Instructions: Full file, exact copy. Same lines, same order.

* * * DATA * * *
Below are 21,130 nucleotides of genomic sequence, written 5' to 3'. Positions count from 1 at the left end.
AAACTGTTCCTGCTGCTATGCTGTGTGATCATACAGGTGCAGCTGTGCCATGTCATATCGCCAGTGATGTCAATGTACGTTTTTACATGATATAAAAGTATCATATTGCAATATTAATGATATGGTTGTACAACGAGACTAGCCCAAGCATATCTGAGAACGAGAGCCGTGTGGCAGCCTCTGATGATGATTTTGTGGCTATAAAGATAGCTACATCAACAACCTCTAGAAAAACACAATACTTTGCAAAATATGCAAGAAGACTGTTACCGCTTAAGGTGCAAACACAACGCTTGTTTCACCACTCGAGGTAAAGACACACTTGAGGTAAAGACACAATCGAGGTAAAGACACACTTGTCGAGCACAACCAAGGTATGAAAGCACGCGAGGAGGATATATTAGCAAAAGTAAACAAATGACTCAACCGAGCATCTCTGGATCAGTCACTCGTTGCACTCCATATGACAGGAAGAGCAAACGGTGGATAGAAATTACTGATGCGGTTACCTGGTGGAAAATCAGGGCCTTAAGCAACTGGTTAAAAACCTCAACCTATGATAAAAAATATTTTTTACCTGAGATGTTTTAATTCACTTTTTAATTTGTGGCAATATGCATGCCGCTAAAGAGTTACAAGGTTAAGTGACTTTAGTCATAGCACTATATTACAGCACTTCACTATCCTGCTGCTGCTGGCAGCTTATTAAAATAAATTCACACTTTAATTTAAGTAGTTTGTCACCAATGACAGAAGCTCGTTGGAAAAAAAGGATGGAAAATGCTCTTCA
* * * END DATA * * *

Below are 21,130 nucleotides of genomic sequence, written 5' to 3'. Positions count from 1 at the left end.
AAACTGTTCCTGCTGCTATGCTGTGTGATCATACAGGTGCAGCTGTGCCATGTCATATCGCCAGTGATGTCAATGTACGTTTTTACATGATATAAAAGTATCATATTGCAATATTAATGATATGGTTGTACAACGAGACTAGCCCAAGCATATCTGAGAACGAGAGCCGTGTGGCAGCCTCTGATGATGATTTTGTGGCTATAAAGATAGCTACATCAACAACCTCTAGAAAAACACAATACTTTGCAAAATATGCAAGAAGACTGTTACCGCTTAAGGTGCAAACACAACGCTTGTTTCACCACTCGAGGTAAAGACACACTTGAGGTAAAGACACAATCGAGGTAAAGACACACTTGTCGAGCACAACCAAGGTATGAAAGCACGCGAGGAGGATATATTAGCAAAAGTAAACAAATGACTCAACCGAGCATCTCTGGATCAGTCACTCGTTGCACTCCATATGACAGGAAGAGCAAACGGTGGATAGAAATTACTGATGCGGTTACCTGGTGGAAAATCAGGGCCTTAAGCAACTGGTTAAAAACCTCAACCTATGATAAAAAATATTTTTTACCTGAGATGTTTTAATTCACTTTTTAATTTGTGGCAATATGCATGCCGCTAAAGAGTTACAAGGTTAAGTGACTTTAGTCATAGCACTATATTACAGCACTTCACTATCCTGCTGCTGCTGGCAGCTTATTAAAATAAATTCACACTTTAATTTAAGTAGTTTGTCACCAATGACAGAAGCTCGTTGGAAAAAAAGGATGGAAAATGCTCTTCA